Is distance learning right for you?
Only you can determine whether distance education is right for you. Successful distance learners are self-disciplined, self-motivated, and do not require regular reminders from the instructor or classmates to meet deadlines. Perhaps one of the following quizzes will help you decide.

Is Distance Learning for me?
How well will distance learning fit your circumstances and life-style? The above handy questionnaire was developed to help potential distance education students assess their chances for success and is used at Northern Virginia Community College’s Extended Learning Institute. This brief quiz should help you to determine if distance learning is right for you, too.

How well will distance learning fit your circumstances and life-style?
Distance learning can be a wonderful alternative to students who do not have the time or ability to get to a campus classroom; but distance and online courses are not for everyone. Before enrolling in an online course, take the quiz above developed and used by Old Dominion University to help you assess whether online learning is right for you.

Returning to College?

Congratulations on your decision to go back to school! Whatever your reason for returning to school, distance education offers a flexible and convenient option for those with family and work responsibilities. If you have been out of school for more than a year, the tips below will help you get started.

  • Review your previous college experience.
    Do you plan to continue the same program of study or are you planning to change your major? Would you benefit from a refresher course before starting?
  • What do you want to achieve?
    It's a good idea to know where you're going before you start. Do you want to complete a degree or certificate program or are you looking to take a few courses for career promotion? Perhaps you want to learn simply for personal enrichment? If you are undecided, consider taking a few courses as a nondegree student until you decide which major or plan of study you want to follow. Be advised that some colleges and universities may require you to repeat courses taken more than 10 years ago.
  • Is your program of study available at a distance?
    The ICN Program Catalog provides a complete listing of all degree, certificate, licensure, and endorsement programs offered entirely at a distance, complete with plans of study so you can see what is expected in each program. If you would like to know more about the courses involved, the ICN Course Catalog also provides detailed information on every distance education course, including delivery methods and prerequisites.

Search ICN Program Catalog

  • Are you comfortable using technology?
    Because distance education courses are delivered via technology, such as the Internet, CD-ROMs/DVDs, and videoconferencing, you need to be confident of your abilities to use the required technology. You might find an introductory computer class at your local library or learning center helpful.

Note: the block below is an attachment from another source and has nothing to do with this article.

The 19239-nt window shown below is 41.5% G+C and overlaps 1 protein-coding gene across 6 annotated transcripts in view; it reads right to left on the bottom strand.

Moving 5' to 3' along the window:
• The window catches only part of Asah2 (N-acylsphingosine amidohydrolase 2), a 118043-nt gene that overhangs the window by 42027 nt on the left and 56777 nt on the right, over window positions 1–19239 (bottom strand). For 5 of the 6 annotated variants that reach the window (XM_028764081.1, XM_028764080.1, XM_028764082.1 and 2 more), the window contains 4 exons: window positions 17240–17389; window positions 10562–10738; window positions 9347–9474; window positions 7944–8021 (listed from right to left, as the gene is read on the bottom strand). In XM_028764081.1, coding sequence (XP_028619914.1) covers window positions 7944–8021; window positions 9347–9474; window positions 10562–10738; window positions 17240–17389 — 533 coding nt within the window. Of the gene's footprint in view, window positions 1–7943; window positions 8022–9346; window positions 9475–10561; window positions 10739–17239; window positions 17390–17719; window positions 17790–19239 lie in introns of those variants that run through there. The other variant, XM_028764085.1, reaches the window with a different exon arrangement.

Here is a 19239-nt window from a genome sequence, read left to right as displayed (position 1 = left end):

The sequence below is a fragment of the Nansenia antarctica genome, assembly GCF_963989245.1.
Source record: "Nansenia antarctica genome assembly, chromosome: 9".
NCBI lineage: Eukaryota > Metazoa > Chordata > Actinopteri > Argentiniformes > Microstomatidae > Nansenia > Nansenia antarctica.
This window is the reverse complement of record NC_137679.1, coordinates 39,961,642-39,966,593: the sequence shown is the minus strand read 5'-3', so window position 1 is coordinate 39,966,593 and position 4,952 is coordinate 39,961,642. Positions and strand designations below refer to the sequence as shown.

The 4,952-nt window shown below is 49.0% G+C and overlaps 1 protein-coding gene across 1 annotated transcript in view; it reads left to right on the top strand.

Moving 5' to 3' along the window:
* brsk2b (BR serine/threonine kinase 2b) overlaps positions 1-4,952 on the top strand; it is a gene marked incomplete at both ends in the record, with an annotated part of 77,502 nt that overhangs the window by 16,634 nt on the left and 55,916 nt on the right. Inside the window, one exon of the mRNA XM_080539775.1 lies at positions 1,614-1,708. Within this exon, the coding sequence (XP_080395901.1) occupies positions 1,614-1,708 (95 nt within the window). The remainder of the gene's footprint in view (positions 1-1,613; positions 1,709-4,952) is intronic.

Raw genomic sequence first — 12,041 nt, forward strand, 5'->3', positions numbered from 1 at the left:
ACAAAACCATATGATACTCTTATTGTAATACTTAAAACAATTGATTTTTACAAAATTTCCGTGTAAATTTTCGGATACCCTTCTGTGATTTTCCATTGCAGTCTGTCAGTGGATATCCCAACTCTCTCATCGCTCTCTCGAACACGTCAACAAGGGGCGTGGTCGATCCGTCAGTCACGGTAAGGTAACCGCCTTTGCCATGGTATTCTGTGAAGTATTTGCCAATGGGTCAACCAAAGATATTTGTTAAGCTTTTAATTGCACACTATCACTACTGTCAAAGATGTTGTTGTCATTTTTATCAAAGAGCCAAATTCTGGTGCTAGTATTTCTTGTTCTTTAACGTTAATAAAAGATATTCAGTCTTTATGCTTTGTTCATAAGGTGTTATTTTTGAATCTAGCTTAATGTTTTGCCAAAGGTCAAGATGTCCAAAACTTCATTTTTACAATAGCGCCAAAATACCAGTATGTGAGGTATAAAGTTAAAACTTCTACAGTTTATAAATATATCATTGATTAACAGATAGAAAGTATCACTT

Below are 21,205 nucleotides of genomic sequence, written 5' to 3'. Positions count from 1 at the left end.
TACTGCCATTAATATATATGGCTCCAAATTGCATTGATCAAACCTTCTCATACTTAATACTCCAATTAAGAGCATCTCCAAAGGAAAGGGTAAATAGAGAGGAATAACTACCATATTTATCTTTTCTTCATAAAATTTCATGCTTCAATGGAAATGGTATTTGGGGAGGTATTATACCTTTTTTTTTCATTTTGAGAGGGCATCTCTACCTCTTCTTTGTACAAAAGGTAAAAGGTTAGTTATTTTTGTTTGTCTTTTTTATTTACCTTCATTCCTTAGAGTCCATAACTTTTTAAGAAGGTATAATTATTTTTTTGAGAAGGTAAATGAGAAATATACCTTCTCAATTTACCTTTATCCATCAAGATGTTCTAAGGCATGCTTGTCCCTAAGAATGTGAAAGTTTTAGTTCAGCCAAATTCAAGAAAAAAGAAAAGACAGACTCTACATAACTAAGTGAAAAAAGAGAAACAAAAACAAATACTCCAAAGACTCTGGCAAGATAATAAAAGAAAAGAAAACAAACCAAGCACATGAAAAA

• Are you an independent learner?
    Distance education students must be self-motivated and comfortable working alone, because most of the learning is done independently.
  • What about your finances?
    Are you planning to pay out-of-pocket for your courses or will you be looking for other sources of funding to finance your education?

Financial Aid

Advising is essential.
If you are pursuing a degree, or expect to be, it is extremely important to obtain academic advising from your Home Institution before registering. The academic advisor at your Home Institution is an expert in your program of study and knows the courses you need to complete a degree or certificate. Without an academic advisor, you could easily register for a course that won't count toward your program. Your academic advisor may also be able to suggest alternative classes that you can take as replacements for degree requirements. If you need a specific course to finish your program, your academic advisor can approve your taking a class from another ICN partner, without jeopardizing your financial aid.

Academic Advising

Is distance learning right for you?
Only you can determine whether distance education is right for you. Successful distance learners are self-disciplined, self-motivated, and do not require regular reminders from the instructor or classmates to meet deadlines. Perhaps one of the following quizes will help you decide.

Distance Learning Quiz
This self-test may help you decide if distance education courses are a good option for you. Provided by the Northern Virginia Community College.

Distance Learning Quiz for Prospective Distance Learners
This self-test is designed to help determine how distance education would fit your needs. Provided by Washington State University.

Credit for Life Experience

Adult students often bring a great deal of knowledge with them when they decide to get a college degree. Through prior learning assessment, some college continuing education offices may award credit to students for their past life experiences as well as past formal education.